As you’d expect from a lively student city, Leipzig has plenty of bars to keep you entertained. My favourite two areas in the city for a drink are Karl-Liebknecht-Straße (known as ‘Karli’) and Gottschedstraße. The best course of action is generally to rock up and hop from bar to bar in either location, but highlights include Vodkaria, Luise and Elsterartig on Gottsched and Café Waldi on Karli.

Another famous drinking destination is the tiny Barfußgäßchen (pronounced “Bar-fuss-gess-shen”) found in the city’s old town. This narrow alleyway is packed with bars. A landmark in itself, drinking here is a bit of a novelty – and a pricey one at that.

7. Try a Leipziger Lerche

Similar to a Bakewell Tart, these small cakes are known as ‘Leipzig larks,’ as they were created as an alternative to lark-meat pies after hunting the birds was outlawed.

8. Take to the water

 Things to do in Leipzig: rowing

Rowing, kayaking and canoeing are very popular past-times in Leipzig. Though it might be somewhat unusual for a land-locked city, Leipzig’s network of rivers and canals means you can actually get quite far with a paddle. A large number of houses or buildings backing on to the river even have their own make-shift docks.

Head to the Stadthafen to rent one for yourself.

9. Head to the beach

Cossi See

One of my favourite things to do in Leipzig is to head down to Cospudener See, known as ‘Cossi’. Found just 10km south of the city centre, the lake has a large and popular beach that is perfect when the sun is shining. There’s a small bar on the shore, too.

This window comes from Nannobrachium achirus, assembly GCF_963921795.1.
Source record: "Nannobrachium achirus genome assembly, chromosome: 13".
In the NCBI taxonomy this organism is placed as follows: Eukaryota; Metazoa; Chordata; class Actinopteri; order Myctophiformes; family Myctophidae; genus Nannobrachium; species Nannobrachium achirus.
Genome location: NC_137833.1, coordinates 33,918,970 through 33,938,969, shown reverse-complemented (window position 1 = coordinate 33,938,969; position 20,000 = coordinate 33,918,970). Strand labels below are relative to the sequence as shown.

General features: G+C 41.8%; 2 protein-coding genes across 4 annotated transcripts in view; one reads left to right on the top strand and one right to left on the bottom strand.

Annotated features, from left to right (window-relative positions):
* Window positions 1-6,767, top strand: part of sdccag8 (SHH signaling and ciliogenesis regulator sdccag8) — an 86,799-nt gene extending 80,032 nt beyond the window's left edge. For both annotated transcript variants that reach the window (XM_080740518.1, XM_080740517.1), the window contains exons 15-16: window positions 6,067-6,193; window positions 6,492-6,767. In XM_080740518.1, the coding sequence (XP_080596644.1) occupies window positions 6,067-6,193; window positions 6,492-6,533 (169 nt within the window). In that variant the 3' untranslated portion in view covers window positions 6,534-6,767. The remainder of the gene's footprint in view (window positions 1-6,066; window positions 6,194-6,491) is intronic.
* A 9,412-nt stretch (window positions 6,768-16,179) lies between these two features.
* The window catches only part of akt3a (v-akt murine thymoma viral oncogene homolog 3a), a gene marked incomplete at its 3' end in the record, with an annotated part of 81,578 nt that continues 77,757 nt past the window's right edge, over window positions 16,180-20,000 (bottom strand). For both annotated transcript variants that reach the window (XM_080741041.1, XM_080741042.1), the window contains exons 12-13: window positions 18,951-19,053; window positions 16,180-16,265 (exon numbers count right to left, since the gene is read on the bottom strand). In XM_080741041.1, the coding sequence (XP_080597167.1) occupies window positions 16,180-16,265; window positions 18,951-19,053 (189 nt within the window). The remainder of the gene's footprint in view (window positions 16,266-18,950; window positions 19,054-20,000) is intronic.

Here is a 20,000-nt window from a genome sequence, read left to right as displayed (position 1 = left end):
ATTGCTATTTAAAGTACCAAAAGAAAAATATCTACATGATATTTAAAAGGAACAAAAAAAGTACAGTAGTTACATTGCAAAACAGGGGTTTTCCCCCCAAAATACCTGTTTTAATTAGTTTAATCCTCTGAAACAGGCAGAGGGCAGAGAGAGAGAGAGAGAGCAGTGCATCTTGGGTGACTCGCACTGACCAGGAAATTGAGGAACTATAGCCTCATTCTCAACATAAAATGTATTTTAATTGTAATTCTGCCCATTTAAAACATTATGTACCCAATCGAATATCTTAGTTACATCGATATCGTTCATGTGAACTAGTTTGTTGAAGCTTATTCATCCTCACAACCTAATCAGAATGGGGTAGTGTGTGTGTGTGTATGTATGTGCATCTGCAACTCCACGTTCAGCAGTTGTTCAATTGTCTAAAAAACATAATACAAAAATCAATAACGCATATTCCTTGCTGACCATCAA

10. Rent a bike

 Things to do in Leipzig: cycling

One of the best ways to get around Leipzig is by bike. The city has a green belt running North to South made up of parks and forests and so you can easily reach Cossi or the lakes at Markkleeberg by biking through the greenery.

One of the easiest ways to rent a bike is with NextBike, which was founded in Leipzig and can now be found all over Europe.

11. Wonder at the Völkerschlachtdenkmal


One of the best-known landmarks of Leipzig is the Völkerschlachtdenkmal (‘Monument to the Battle of Nations’ in English). Reportedly the largest monument in Europe, this monolith is undeniably striking and – let’s face it – pretty ugly. The structure underwent years of renovation in time for its centennial in 2013 and is now looking its best. Climb to the top for great views over the city.

For more things to do in Saxony, click here.

So there you have it: my 11 essential Leipzig experiences. But of course it doesn’t stop there: there’s also the Zoo, Auerbach’s Keller, Thomaskirche among other gems in the city.

What’s your favourite thing to do in Leipzig?
Comment below!


  1. Wow!!!

    • Haha, I’ll take that as positive feedback…?

  2. What do you mean ‘ it seems odd to be writing about a train station as a must-see’? They’re often top of my must-see list 😉 Now I definitely want to see Leipzig station!

    Loving all your insider tips, I’d love to explore more of Germany, heck, I’ve not even been to Berlin yet!

    That architecture looks incredible!

    • I think you’d definitely be a fan of Leipzig’s main station. ‘Imposing’ just doesn’t cover it.

      To be honest though, I just really like that there’s a KFC.

  3. I totally agree with you: brunch on a Sunday is a must in Germany. Luise and Barfuss are in my top Leipzig’s bars too.

    • Glad you agree Margarita! I’m currently living in Dusseldorf and I must say brunch is done far better in Leipzig than here.

Leave a Reply

Your email address will not be published. Required fields are marked *

- ww5 - top3